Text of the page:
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8 Common Sleep Disorders

By Emily Lockhart

Approximately 70 million Americans suffer from one sleep disorder or another. Sleep disorders are characterized by any conditions that prevent a person from getting restful sleep. The dangerous part isn’t the actual sleep loss, but the dysfunction it causes during the waking hour when we are operating motor vehicles, work-associated machinery, and so forth.

Here are the eight most common sleep-associated disorders…

1. Obstructive Sleep Apnea

Approximately 4-percent of American men and 2-percent of women suffer from obstructive sleep apnea. The condition temporarily blocks breathing in the upper airways during sleep, causing loud, labored snoring and stressful sleep interruptions frequently throughout a single night, and resulting in severe daytime drowsiness, depression, moodiness, and inability to concentrate during the waking hours.


2. Delayed Sleep Phase Disorder

Delayed sleep phase disorder is a condition that makes it really difficult to wake up in the morning. It affects the biological clock, causing the body to become out of sync with normal required hours of sleep. Sleep becomes so sound that it’s almost impossible to wake up on time for work or school—even with a loud alarm clock or person waking you up.


3. Jet Lag

Jet lag is a traveler’s sleep condition that affects the body’s internal clock by causing sleep disruptions in a new time zone. The severity of jet lag depends on many factors—including age, quantity of time zones, and the direction of travel—causing the sufferer to become fatigued, nauseated, headachy, and unable to fall to sleep.


4. Advanced Sleep Phase Disorder

Advanced sleep phase disorder (or ASPD) occurs when the biological clock sets to rise earlier than it should—for instance, the sufferer may feel the need to sleep at 7pm and wake up at 3am. ASPD most commonly affects seniors and is often linked to seasonal affective disorder (or SAD).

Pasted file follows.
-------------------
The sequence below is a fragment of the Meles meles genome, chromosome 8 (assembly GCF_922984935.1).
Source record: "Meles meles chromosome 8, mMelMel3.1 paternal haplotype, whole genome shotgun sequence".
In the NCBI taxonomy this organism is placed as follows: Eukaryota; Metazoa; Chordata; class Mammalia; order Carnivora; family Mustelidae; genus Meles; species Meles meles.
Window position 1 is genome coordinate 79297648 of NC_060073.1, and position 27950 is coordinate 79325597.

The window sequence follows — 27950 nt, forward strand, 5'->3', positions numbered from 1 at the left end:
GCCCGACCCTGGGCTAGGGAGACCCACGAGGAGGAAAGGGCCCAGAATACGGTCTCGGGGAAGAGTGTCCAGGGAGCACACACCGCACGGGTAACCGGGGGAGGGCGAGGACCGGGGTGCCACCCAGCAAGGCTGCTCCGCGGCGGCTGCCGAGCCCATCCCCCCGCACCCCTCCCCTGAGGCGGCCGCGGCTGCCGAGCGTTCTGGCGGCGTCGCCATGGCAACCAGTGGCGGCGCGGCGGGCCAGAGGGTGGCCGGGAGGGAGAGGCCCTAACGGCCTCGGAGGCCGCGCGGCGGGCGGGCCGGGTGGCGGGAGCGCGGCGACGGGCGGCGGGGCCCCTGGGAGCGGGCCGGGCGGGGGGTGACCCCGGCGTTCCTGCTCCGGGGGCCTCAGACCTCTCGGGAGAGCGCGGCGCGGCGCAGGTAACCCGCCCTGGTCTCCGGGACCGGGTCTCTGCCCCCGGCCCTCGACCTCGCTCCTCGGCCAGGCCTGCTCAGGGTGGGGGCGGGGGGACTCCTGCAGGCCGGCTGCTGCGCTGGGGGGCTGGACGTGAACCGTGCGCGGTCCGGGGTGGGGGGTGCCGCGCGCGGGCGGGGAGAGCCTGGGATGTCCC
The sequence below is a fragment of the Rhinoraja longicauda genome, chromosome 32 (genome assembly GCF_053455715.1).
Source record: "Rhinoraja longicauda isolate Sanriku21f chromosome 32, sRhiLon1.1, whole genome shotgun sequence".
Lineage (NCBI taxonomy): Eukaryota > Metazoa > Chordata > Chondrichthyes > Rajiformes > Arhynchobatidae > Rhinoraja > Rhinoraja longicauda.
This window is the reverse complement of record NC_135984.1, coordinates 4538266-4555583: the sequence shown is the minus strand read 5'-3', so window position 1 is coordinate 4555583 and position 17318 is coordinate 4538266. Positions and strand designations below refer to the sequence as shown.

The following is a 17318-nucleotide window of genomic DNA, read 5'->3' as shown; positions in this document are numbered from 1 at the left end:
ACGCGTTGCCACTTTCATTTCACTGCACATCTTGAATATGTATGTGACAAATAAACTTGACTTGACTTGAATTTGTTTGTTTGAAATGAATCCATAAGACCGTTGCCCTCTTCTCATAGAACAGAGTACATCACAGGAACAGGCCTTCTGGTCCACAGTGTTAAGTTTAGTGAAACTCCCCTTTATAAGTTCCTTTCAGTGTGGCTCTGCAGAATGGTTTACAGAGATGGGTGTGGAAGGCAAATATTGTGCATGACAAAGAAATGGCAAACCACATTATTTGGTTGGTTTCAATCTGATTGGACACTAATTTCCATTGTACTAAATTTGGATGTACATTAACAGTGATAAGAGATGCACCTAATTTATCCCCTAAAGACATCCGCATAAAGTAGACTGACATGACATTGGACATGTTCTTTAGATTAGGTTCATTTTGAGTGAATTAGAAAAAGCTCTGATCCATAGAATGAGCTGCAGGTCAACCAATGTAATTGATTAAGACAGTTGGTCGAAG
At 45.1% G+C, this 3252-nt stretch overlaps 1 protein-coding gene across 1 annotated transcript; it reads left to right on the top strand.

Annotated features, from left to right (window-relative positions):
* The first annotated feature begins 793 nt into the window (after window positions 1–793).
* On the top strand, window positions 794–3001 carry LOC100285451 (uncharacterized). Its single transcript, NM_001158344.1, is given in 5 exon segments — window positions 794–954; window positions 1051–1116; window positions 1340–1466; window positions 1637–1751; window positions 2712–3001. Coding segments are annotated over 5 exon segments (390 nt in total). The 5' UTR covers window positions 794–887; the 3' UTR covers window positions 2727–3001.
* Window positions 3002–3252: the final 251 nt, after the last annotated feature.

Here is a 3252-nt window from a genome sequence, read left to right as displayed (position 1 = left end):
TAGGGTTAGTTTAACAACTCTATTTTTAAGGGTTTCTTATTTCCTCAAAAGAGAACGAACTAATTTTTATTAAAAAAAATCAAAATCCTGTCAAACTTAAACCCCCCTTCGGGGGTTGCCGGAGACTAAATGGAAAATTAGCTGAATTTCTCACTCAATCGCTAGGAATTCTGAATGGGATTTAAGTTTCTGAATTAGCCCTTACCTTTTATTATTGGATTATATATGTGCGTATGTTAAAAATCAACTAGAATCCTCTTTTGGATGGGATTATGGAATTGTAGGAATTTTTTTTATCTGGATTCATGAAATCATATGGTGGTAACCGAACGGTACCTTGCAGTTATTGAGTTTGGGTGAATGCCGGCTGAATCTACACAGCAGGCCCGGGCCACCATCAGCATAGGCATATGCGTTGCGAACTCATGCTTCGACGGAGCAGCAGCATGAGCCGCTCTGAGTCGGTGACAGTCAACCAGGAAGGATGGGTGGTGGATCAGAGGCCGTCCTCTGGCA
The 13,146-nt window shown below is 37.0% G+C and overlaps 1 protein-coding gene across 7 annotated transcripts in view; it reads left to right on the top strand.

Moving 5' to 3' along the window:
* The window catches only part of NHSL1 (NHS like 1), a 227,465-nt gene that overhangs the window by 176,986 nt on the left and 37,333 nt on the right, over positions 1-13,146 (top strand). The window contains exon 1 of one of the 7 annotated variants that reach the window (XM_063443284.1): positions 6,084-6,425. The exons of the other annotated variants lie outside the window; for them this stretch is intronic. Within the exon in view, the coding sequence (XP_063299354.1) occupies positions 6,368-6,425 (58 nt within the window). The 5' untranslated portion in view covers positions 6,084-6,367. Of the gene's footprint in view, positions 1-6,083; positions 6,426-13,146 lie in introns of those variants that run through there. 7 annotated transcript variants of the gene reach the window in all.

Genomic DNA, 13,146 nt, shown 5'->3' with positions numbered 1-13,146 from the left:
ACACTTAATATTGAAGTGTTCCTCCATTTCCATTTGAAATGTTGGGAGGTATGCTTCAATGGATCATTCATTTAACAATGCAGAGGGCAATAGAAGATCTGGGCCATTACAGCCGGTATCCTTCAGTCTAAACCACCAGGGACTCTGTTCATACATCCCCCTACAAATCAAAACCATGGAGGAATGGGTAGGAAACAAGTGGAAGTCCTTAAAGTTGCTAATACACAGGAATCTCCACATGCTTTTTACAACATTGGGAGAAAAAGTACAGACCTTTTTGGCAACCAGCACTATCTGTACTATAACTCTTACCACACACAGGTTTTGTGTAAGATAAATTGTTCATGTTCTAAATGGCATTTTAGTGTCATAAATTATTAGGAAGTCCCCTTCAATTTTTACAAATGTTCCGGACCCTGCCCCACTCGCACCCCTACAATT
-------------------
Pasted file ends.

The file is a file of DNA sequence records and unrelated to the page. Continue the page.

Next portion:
5. Narcolepsy

Narcolepsy is one of the most dangerous sleep disorders. It’s rare, affecting only roughly 100,000 Americans.  The condition itself causes a dysfunction in the brain mechanisms that manage sleeping and waking—causing a person to instantly fall asleep while conversing, walking, driving, climbing stairs, working, etc.  Most narcoleptics are extremely fatigued during the daytime hours, and suffer from hallucinations, muscle deterioration, sleep paralysis, and fainting.


6. Non-24-Hour Sleep-Wake Syndrome

If you’re going to sleep earlier and earlier or waking up later and later, you may have non-24-hour-sleep-wake syndrome, a condition that sets your biological clock to 25 hours or longer. This condition is often linked to blind individuals due to their absence of waking and sleeping light cues.


7. Restless Leg Syndrome

Restless Leg Syndrome (or RLS) causes the lower legs to burn, ache, itch, twitch, and tingle upon falling sleep. It disrupts sleep mostly in middle-aged sufferers who have a family history of RLS. In order to reduce symptoms of RLS, patients are told to cut their caffeine intake and alcohol consumption.


8. Sleepwalking

Sleepwalking is a sleep disorder that mainly afflicts children in deep sleep, causing the brain to continue sleeping, but the body to act as though its awake for short periods of time (i.e., 5- to 10-minute intervals). Sleepwalking is often linked to fever, sickness, medication, or stress, and sleepwalkers almost never remember what they do or say during an episode. With only 10-percent of children affected by sleepwalking, most outgrow it in their teen years.

Emily Lockhart

Contributor

Emily Lockhart is a certified yoga instructor and personal trainer. She believes that being healthy is a lifestyle choice, not a punishment or temporary fix to attain a desired fitness or body image goal. Anna helps her clients take responsibility for their own health and wellness through her classes and articles on ActiveBeat.

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